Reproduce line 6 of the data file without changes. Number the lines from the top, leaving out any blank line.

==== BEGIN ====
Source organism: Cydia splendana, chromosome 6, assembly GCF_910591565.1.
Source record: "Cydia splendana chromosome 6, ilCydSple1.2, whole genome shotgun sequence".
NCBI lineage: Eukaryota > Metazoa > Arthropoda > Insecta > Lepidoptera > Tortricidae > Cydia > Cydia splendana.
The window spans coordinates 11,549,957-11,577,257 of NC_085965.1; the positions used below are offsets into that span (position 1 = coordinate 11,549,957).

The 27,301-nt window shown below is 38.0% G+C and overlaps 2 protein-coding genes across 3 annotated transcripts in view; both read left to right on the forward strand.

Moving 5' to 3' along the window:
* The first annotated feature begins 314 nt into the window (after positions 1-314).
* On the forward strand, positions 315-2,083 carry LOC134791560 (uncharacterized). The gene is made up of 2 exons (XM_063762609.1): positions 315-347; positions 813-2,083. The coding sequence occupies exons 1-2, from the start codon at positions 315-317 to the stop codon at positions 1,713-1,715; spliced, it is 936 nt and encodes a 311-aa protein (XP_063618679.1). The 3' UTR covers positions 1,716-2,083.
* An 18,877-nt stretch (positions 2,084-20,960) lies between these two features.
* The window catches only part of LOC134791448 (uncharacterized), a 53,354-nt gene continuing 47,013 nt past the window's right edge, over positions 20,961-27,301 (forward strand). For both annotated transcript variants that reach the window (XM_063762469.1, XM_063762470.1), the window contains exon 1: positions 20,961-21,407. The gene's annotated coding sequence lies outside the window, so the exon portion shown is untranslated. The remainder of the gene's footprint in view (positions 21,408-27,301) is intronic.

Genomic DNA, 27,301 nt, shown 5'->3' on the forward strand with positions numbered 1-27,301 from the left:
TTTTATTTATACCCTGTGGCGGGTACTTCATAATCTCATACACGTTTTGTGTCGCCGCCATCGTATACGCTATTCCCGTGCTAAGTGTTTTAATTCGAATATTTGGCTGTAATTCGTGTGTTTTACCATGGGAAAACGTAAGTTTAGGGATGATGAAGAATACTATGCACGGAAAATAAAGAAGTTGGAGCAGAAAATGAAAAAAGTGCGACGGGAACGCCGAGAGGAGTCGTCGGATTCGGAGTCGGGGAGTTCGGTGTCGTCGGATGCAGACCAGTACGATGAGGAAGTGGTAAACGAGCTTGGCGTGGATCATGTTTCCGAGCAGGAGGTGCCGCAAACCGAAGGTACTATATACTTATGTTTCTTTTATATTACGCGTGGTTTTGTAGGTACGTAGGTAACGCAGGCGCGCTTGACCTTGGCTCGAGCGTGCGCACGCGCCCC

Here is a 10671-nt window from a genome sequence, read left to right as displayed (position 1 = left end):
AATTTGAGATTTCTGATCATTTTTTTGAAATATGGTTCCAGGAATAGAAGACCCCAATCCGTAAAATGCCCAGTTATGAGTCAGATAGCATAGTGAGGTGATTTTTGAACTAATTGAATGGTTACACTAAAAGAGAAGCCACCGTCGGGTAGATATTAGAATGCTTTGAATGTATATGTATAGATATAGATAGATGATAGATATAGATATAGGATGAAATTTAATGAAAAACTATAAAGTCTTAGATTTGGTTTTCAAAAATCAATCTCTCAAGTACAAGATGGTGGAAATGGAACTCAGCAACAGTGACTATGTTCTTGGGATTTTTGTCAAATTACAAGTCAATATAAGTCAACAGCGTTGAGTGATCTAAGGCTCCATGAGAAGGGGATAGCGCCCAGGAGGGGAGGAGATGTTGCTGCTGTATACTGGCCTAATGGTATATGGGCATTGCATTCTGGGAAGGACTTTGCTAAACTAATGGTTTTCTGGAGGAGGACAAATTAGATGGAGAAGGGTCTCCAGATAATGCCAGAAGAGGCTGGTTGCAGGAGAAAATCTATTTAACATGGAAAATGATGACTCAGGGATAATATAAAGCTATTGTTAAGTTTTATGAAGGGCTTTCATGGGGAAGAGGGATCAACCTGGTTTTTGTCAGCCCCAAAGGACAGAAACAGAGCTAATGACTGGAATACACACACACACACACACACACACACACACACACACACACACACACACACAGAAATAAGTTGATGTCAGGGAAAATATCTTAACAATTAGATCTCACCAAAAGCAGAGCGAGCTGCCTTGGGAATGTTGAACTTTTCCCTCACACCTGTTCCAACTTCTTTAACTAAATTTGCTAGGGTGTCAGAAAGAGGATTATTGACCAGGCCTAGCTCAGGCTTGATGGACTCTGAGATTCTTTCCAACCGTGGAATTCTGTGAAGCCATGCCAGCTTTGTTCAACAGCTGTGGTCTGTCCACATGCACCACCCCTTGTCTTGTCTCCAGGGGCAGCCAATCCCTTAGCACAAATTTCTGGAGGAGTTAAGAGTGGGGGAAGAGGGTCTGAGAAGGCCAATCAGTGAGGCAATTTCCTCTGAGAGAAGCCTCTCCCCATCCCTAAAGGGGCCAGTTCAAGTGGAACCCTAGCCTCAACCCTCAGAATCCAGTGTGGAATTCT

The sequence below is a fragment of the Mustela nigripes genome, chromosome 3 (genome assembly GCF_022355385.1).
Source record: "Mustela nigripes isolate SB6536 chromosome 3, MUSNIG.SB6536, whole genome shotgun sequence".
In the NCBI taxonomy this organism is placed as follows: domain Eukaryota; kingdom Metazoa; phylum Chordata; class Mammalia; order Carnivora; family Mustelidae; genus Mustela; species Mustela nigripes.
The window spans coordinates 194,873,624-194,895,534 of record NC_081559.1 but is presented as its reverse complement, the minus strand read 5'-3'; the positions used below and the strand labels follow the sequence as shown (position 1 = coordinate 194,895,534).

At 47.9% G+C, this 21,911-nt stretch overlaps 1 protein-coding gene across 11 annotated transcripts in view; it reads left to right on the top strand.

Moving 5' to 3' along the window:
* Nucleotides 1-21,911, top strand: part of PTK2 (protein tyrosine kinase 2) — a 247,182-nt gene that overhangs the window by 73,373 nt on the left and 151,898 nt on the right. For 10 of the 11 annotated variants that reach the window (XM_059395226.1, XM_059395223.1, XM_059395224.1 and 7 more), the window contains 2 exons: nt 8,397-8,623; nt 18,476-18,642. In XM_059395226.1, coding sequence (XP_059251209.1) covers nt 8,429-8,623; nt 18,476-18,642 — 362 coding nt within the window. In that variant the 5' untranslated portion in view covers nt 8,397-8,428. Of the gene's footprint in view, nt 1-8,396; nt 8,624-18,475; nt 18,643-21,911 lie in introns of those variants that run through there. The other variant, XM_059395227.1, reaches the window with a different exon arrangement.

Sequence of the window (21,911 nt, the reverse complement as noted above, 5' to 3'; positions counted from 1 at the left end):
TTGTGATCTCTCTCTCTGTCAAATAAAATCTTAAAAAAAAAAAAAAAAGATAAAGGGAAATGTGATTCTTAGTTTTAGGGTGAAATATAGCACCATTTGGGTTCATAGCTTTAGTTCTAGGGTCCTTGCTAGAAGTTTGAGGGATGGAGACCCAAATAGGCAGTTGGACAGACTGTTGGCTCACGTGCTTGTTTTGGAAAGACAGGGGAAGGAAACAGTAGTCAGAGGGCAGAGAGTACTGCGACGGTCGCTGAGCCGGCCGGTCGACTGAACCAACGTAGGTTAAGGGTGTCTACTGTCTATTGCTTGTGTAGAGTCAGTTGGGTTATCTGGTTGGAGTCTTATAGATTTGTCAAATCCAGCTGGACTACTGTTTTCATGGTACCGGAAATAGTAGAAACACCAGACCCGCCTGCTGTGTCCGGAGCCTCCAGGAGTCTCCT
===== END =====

Moving 5' to 3' along the window: